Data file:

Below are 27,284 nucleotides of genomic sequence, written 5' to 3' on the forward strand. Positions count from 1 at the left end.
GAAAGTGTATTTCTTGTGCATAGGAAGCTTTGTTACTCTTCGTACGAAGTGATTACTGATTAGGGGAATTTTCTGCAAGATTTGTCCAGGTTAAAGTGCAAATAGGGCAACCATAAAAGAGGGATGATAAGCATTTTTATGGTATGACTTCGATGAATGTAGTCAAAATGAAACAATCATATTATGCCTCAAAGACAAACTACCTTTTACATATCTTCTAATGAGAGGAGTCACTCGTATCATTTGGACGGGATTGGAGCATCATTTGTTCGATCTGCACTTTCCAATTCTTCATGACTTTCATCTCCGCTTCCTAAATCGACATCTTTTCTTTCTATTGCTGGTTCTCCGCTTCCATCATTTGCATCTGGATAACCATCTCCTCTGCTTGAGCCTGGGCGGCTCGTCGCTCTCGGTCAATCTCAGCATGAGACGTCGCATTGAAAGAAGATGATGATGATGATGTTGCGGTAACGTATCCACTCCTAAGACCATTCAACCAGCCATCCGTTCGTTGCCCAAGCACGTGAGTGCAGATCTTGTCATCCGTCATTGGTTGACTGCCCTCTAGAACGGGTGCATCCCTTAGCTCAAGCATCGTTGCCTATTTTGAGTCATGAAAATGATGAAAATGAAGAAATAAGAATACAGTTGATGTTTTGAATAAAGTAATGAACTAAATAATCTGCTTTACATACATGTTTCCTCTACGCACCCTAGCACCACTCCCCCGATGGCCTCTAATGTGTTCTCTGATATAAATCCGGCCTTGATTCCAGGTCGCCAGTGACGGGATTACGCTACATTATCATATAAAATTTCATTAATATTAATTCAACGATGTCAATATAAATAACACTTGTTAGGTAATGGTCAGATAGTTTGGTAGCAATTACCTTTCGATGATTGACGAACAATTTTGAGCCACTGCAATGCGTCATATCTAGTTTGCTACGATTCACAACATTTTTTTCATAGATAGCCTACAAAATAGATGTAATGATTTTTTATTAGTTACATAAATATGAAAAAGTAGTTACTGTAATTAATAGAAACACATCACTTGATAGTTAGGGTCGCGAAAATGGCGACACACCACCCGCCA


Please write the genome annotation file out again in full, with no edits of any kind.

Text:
Below are 27,284 nucleotides of genomic sequence, written 5' to 3' on the forward strand. Positions count from 1 at the left end.
GAAAGTGTATTTCTTGTGCATAGGAAGCTTTGTTACTCTTCGTACGAAGTGATTACTGATTAGGGGAATTTTCTGCAAGATTTGTCCAGGTTAAAGTGCAAATAGGGCAACCATAAAAGAGGGATGATAAGCATTTTTATGGTATGACTTCGATGAATGTAGTCAAAATGAAACAATCATATTATGCCTCAAAGACAAACTACCTTTTACATATCTTCTAATGAGAGGAGTCACTCGTATCATTTGGACGGGATTGGAGCATCATTTGTTCGATCTGCACTTTCCAATTCTTCATGACTTTCATCTCCGCTTCCTAAATCGACATCTTTTCTTTCTATTGCTGGTTCTCCGCTTCCATCATTTGCATCTGGATAACCATCTCCTCTGCTTGAGCCTGGGCGGCTCGTCGCTCTCGGTCAATCTCAGCATGAGACGTCGCATTGAAAGAAGATGATGATGATGATGTTGCGGTAACGTATCCACTCCTAAGACCATTCAACCAGCCATCCGTTCGTTGCCCAAGCACGTGAGTGCAGATCTTGTCATCCGTCATTGGTTGACTGCCCTCTAGAACGGGTGCATCCCTTAGCTCAAGCATCGTTGCCTATTTTGAGTCATGAAAATGATGAAAATGAAGAAATAAGAATACAGTTGATGTTTTGAATAAAGTAATGAACTAAATAATCTGCTTTACATACATGTTTCCTCTACGCACCCTAGCACCACTCCCCCGATGGCCTCTAATGTGTTCTCTGATATAAATCCGGCCTTGATTCCAGGTCGCCAGTGACGGGATTACGCTACATTATCATATAAAATTTCATTAATATTAATTCAACGATGTCAATATAAATAACACTTGTTAGGTAATGGTCAGATAGTTTGGTAGCAATTACCTTTCGATGATTGACGAACAATTTTGAGCCACTGCAATGCGTCATATCTAGTTTGCTACGATTCACAACATTTTTTTCATAGATAGCCTACAAAATAGATGTAATGATTTTTTATTAGTTACATAAATATGAAAAAGTAGTTACTGTAATTAATAGAAACACATCACTTGATAGTTAGGGTCGCGAAAATGGCGACACACCACCCGCCA